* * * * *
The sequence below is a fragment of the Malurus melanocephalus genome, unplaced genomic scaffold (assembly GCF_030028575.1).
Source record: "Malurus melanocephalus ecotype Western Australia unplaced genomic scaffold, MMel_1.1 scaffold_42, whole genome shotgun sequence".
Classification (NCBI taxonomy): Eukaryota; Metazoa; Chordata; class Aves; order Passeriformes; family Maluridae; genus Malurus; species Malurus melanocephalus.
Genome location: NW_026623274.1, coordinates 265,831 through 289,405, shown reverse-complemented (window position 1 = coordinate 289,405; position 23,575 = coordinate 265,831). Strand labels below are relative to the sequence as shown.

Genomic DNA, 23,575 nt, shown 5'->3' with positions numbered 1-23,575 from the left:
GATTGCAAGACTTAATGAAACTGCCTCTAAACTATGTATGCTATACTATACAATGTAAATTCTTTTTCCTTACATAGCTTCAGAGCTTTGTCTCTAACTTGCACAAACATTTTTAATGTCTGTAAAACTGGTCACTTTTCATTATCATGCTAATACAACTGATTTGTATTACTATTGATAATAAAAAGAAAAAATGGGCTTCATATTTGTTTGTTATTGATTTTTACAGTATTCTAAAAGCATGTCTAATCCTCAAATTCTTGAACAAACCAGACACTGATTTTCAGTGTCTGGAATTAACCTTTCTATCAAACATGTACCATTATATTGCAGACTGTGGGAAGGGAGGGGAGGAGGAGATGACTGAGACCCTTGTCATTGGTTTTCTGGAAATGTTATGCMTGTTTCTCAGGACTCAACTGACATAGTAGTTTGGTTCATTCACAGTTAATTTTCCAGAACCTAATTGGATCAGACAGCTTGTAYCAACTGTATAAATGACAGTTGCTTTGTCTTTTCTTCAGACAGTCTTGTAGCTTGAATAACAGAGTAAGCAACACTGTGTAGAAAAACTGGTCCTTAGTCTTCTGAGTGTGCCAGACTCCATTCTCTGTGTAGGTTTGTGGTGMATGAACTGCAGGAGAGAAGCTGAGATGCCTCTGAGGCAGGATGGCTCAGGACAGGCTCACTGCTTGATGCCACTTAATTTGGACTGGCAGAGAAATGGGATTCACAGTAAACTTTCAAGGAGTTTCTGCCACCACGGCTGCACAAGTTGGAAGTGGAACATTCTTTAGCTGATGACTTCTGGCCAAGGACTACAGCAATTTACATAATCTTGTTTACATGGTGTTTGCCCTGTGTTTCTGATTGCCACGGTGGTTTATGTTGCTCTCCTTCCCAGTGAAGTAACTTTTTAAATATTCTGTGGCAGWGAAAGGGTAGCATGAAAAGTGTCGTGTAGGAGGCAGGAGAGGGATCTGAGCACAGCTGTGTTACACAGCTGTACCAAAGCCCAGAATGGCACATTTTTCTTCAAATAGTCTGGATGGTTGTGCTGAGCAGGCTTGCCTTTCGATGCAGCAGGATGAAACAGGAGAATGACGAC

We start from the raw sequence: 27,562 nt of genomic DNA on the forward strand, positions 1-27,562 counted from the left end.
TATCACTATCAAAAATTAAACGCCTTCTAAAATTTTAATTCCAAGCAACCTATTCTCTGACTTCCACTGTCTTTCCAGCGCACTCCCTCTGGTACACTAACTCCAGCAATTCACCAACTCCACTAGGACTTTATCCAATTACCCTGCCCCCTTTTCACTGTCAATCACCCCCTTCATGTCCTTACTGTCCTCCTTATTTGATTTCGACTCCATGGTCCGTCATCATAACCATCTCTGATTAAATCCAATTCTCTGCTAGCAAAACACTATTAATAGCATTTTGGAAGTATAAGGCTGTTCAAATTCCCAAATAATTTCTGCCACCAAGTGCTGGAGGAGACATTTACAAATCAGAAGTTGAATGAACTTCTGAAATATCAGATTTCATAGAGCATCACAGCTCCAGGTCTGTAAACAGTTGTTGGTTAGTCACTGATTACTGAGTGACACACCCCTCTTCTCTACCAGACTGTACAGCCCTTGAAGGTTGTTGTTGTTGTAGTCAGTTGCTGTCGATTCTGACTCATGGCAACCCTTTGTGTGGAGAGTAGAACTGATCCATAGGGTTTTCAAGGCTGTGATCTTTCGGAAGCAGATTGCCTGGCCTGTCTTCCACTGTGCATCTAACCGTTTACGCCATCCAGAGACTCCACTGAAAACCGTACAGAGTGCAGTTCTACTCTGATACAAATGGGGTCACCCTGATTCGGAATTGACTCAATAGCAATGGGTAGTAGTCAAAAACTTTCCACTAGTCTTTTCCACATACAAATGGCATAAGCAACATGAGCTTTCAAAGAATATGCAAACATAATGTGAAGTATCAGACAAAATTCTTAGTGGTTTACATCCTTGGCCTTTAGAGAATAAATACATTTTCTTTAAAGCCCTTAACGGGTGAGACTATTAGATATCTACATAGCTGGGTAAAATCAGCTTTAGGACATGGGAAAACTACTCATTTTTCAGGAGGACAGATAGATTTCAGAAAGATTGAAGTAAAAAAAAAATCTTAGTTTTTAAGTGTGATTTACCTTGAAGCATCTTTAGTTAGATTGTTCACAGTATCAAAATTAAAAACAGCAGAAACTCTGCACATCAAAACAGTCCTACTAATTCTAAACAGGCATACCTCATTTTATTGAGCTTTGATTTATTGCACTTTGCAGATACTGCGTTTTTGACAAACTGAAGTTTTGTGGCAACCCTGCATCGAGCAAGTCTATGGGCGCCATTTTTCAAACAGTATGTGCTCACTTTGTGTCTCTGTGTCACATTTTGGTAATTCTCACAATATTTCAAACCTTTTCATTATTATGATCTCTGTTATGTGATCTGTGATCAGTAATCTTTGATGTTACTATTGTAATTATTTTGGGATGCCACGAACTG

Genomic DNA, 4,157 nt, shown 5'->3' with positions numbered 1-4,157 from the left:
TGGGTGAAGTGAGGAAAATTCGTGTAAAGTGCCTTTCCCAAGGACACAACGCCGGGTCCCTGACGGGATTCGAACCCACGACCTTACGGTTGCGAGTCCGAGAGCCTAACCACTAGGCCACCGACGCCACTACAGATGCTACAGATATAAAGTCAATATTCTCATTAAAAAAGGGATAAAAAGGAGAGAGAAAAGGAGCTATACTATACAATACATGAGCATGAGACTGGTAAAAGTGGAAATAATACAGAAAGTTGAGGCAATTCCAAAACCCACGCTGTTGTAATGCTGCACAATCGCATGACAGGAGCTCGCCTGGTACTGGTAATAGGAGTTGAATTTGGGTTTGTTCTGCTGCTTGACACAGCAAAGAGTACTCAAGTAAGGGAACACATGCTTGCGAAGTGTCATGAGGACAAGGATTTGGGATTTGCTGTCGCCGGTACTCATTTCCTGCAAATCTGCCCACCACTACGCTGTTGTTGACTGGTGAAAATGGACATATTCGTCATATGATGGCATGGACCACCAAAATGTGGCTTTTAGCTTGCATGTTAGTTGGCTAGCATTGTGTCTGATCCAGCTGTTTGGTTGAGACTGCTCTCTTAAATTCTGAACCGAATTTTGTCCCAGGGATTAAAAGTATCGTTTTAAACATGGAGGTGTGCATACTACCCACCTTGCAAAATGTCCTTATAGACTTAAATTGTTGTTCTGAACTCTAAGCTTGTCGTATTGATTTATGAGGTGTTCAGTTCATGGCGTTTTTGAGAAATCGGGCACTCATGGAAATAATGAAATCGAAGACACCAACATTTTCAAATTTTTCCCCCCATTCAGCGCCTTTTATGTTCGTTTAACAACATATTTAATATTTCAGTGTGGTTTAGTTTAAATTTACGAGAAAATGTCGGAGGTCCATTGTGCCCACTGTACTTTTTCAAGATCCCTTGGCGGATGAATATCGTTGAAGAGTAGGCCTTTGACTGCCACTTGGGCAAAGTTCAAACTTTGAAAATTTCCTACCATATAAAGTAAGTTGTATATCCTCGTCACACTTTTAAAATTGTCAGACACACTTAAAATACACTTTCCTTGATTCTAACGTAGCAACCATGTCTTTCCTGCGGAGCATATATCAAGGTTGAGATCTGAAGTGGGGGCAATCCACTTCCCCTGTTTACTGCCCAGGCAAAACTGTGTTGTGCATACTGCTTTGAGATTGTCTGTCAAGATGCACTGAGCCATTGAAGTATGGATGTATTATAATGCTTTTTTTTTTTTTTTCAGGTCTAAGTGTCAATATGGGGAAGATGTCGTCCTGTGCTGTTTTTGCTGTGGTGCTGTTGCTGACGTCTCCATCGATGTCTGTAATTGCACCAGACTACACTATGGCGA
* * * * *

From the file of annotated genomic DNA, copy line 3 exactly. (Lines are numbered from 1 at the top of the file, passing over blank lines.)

Classification (NCBI taxonomy): Eukaryota; Metazoa; Chordata; class Aves; order Passeriformes; family Maluridae; genus Malurus; species Malurus melanocephalus.